Taxonomy term

november 2017

Getting there and getting around Scotland's Southwestern Islands

Ferry service to Arran and Islay is the primary way to access the islands from the Scottish mainland. Caledonian MacBrayne (“CalMac”) offers a “hopscotch” ticket package that goes from Ardrossan (close to Glasgow) to Brodick (Arran), across the Kintyre Peninsula, to Port Ellen (Islay), and then back to Kintyre, all on your own schedule, for £150, including ferrying your rental car. (We brought a rental car with us from the mainland, in the interest of being able to access outcrops where and when we wanted, but each island offers a municipal bus service as well.) Reserve a space for your car on the ferry during peak tourist times. Also, be prepared to be stuck on an island for a bit (usually not more than a few hours) if the weather turns.

 
06 Nov 2017

Pharmaceuticals in urban sediments reveal wastewater treatment effectiveness

People take pills to relieve headaches or syrups to ease a hacking cough, and eventually these medications can make their way into streams and rivers around the world as humans excrete the chemicals. Scientists are now using concentrations of common pharmaceutical products (PPs) in river sediments in Orléans, France, to determine how effective four water treatment plants have been at removing chemicals from the environment.

03 Nov 2017

Down to Earth With: Deep-sea biologist Stace Beaulieu

People often find their way to the geosciences after a college class sparks their interest. But not Stace Beaulieu, a senior research specialist at Woods Hole Oceanographic Institution (WHOI) in Woods Hole, Mass. — she knew what she wanted to do at age 6. Beaulieu grew up in Florida and spent her childhood snorkeling and reading science magazines with pictures of deep-sea creatures that tantalized her imagination and piqued her curiosity. “I had a one-track mind pretty much from elementary school through grad school — I never changed my mind. I was so excited about learning about what was deeper. I still am today.”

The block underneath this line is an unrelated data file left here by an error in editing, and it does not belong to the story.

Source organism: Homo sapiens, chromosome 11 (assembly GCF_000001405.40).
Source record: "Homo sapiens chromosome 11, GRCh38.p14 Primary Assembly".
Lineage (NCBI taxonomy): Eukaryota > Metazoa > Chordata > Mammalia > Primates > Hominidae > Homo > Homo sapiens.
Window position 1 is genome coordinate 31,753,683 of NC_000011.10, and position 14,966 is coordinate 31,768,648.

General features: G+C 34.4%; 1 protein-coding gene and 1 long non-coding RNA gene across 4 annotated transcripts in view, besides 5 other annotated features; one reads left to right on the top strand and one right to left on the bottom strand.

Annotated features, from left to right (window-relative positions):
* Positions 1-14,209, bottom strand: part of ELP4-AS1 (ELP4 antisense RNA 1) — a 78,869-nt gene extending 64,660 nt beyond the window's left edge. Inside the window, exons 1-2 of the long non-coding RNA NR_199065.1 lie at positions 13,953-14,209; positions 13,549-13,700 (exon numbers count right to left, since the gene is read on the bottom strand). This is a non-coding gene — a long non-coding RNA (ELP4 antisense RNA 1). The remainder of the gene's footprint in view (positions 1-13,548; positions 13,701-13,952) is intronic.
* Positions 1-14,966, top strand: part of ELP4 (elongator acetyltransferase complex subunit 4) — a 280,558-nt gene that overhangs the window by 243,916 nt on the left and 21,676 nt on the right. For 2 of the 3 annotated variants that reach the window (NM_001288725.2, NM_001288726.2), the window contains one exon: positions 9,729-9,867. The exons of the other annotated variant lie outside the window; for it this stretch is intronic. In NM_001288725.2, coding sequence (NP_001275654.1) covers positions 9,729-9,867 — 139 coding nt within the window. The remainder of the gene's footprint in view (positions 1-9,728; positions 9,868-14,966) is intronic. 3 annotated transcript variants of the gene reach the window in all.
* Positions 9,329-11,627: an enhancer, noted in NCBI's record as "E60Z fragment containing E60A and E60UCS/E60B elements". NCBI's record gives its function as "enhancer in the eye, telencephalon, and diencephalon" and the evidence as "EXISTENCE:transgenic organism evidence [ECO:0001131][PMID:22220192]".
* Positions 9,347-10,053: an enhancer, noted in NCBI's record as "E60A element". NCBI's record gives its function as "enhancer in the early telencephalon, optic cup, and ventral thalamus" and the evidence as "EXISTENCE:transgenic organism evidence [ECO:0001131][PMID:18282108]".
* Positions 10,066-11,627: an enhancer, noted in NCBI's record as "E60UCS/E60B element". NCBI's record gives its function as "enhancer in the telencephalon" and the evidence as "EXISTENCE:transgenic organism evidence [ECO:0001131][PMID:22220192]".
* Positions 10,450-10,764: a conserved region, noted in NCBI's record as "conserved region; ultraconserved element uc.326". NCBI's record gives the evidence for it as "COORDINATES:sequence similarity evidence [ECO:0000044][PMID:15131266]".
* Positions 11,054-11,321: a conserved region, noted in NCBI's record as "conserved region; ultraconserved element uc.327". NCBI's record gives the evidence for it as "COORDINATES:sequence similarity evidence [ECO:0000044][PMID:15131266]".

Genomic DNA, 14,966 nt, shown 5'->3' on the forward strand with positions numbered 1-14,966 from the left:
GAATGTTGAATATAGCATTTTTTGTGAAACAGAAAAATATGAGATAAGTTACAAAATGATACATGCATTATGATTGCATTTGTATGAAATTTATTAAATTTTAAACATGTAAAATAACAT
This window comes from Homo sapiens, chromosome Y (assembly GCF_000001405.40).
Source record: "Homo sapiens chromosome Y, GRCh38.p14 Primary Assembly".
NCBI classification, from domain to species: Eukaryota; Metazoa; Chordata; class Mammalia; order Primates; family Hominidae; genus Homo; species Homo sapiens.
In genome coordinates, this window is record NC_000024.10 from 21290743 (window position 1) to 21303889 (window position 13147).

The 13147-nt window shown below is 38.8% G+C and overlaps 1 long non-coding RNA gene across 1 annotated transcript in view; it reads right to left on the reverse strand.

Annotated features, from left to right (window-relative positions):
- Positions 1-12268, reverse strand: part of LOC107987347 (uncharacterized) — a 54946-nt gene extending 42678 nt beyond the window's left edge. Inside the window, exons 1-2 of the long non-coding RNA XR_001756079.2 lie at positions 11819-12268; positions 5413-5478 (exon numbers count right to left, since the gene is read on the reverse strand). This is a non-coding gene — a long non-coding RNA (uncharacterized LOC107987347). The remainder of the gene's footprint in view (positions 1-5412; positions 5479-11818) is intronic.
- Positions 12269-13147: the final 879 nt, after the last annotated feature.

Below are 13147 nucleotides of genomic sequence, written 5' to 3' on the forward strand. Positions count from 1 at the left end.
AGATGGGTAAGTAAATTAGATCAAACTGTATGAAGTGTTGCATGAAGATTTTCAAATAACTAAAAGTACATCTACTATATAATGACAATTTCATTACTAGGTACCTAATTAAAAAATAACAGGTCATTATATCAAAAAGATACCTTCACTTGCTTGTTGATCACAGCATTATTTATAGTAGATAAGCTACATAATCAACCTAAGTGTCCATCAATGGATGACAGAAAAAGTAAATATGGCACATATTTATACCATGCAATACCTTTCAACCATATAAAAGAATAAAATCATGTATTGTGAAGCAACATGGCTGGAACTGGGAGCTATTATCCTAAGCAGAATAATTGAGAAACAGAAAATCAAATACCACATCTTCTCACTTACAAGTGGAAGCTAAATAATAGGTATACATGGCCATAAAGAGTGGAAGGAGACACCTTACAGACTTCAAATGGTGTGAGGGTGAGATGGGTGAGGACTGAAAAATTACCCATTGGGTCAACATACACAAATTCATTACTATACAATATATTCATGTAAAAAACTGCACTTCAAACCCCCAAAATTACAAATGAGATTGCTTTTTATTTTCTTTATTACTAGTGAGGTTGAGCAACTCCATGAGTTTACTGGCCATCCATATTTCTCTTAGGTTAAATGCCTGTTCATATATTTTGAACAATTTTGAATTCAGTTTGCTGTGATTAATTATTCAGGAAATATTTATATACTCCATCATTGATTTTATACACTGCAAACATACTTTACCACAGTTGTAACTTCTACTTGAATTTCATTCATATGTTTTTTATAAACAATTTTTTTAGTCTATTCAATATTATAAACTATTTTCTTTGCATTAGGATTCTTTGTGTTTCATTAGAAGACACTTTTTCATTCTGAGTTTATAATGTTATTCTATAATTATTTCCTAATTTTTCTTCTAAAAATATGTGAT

02 Nov 2017

Where on Earth? - November 2017

Where on Earth was this picture taken? Use these clues to guess and submit your answer via mail, email or Web by the last day of the month (November 30, 2017).

01 Nov 2017

When agriculture went to our heads

The dawn of agriculture left an indelible mark on early human societies, and a new study finds that eating softer, cultivated foods subtly changed the shape of human skulls. Scientists have long suspected that the transition from hunting and foraging to farming and raising livestock would have affected our skulls, specifically the mandible and other anatomy involved in chewing, but quantifying such changes has proven difficult.

01 Nov 2017

Northern Finns didn't starve during Little Ice Age

Today, Finland’s Northern Ostrobothnia region is one of the northernmost places in Europe that can support agriculture. But how this region fared during the Little Ice Age — a period of globally cooler temperatures that lasted roughly from A.D. 1300 to 1850 — is unknown. Scientists assume the climatic cooling would have adversely affected food supplies. Now, however, the discovery of a mysterious medieval cemetery in northern Finland dating to the middle of the Little Ice Age is offering clues that the inhabitants were well fed and well suited to the northern clime.

31 Oct 2017

Troubled waters: Lead lurking in U.S. water supplies

In 2014, Flint, Mich., started drawing its drinking water from the highly corrosive Flint River, which leached lead from old pipes, exposing the population to lead poisoning. Such aging infrastructure exists in towns across the nation, leaving many to wonder if what happened in Flint could happen to them. The answer in many cases is yes.
30 Oct 2017

T-A-P (Testing, Awareness, Prevention)

Not all water corrosivity issues are obvious. For this reason, Ryan Gordon, a hydrogeologist at the Maine Geological Survey, recommends that regular tests be conducted at least once every three years.

30 Oct 2017

How long will the lava flow? Predicting eruption durations with satellite monitoring

If you live near a lava-spewing volcano, it could be helpful to know just how long molten rock might flow during a fiery eruption. In a new study, scientists report that they can calculate how long lava-flowing eruptions might last based on satellite data.

27 Oct 2017

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